Managing Hybrid Teams: How to Keep Culture Strong and Productivity High When Employees Are Working From Home and the Office
The pandemic-driven shift to mass remote work has had its fair share of challenges, like a disrupted work/life balance and widening communication gaps. Despite that, many employees have come to prefer the flexibility of working from home over the rigidity of working from a shared office.
At the same time, some roles will require a return to the office once doing so becomes feasible, and some employees are excited about the prospect of working from the office once again. How do you handle a workforce composed of both people who love working from home and people who would rather — or are required to — work from the office again?
A hybrid office that merges the benefits of on-location and remote work can be a best-of-both-worlds solution that keeps everyone happy. The question is: How can a company successfully go hybrid?
What Is a ‘Hybrid’ Office?
A “hybrid” office model is one in which employees have the option to choose where, when, and how they work. Employees can choose to work from the office, work remotely, or even alternate between the two as desired. For companies, hybridity provides a way to maximize productivity and flexibility while meeting the diverse needs of employees.
Understandably, some company leaders are hesitant to embrace hybrid office models. Many leaders worry employees will take undue advantage of such a system. They should know, however, that 60 percent of employees feel they are more engaged and productive when they have flexible work options. That suggests a hybrid office could actually boost performance.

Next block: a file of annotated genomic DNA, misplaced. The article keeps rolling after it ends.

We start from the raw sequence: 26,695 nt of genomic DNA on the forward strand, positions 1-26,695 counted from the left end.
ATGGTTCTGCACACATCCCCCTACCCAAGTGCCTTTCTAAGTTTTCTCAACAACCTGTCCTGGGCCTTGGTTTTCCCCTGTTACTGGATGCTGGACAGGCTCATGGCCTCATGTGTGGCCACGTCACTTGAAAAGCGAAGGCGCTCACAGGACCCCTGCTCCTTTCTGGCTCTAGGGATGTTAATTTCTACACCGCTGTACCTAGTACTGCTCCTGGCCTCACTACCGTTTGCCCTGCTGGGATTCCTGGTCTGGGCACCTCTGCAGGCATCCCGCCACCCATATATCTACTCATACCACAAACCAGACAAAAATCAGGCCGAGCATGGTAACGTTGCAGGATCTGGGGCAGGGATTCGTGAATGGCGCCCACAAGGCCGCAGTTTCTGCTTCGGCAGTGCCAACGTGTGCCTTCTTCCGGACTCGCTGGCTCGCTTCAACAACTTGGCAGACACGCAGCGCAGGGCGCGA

That said, there are certainly challenges that companies need to consider — and solve — before going hybrid.
Common Challenges Faced by Hybrid Teams
Every business has its own unique culture, processes, and procedures, so hybrid offices will pose different challenges to different organizations. That said, a few challenges are more common than others:
1. Communication Gaps
Unrestricted, easy communication is one of the biggest perks of a traditional office setup. If an employees has any doubts or problems, they can simply walk to a colleague or superior and sort it out.
Because hybrid offices mix colocation and remote work, employees have to rely on video conferencing and messaging tools to facilitate communication between all team members. This kind of communication may not suit everyone, and it is more susceptible to communication gaps. For example, employees can miss important details or even entire meetings due to tech problems. There is also the risk of hacking: Zoom has experienced serious breaches that compromise employee privacy and company security.
In a hybrid office, simple things like holding urgent meetings and checking in with employees can become tricky if everyone is not on the same page. To mitigate communication problems, make it a point to record every meeting and log every chat. Keep meeting minutes in project management tools like Asana or Notion, where they will be easily accessible to all employees.
Leaders and managers should also invest in educating employees in remote-friendly and hybrid-office best practices. Proper training, along with comprehensive communication policies and procedures, will help keep all employees aligned, regardless of where they’re working from.
2. Lack of Clear Structure and Leadership
Employees often have varying opinions about how and when work should get done. When everyone is in the office together, it’s relatively easy for coworkers to align on their expectations. In a hybrid office, on the other hand, the different needs and preferences of in-office and remote employees can easily lead to misalignment.
To make matters worse, leadership hierarchies can be less clear and less effective in hybrid offices. Leaders may find themselves with uneven levels of authority across in-office and remote employees. Moreover, in-office employees may be perceived as being treated better than their remote counterparts, and remote workers may feel isolated and even resentful toward other team members who are still in the office.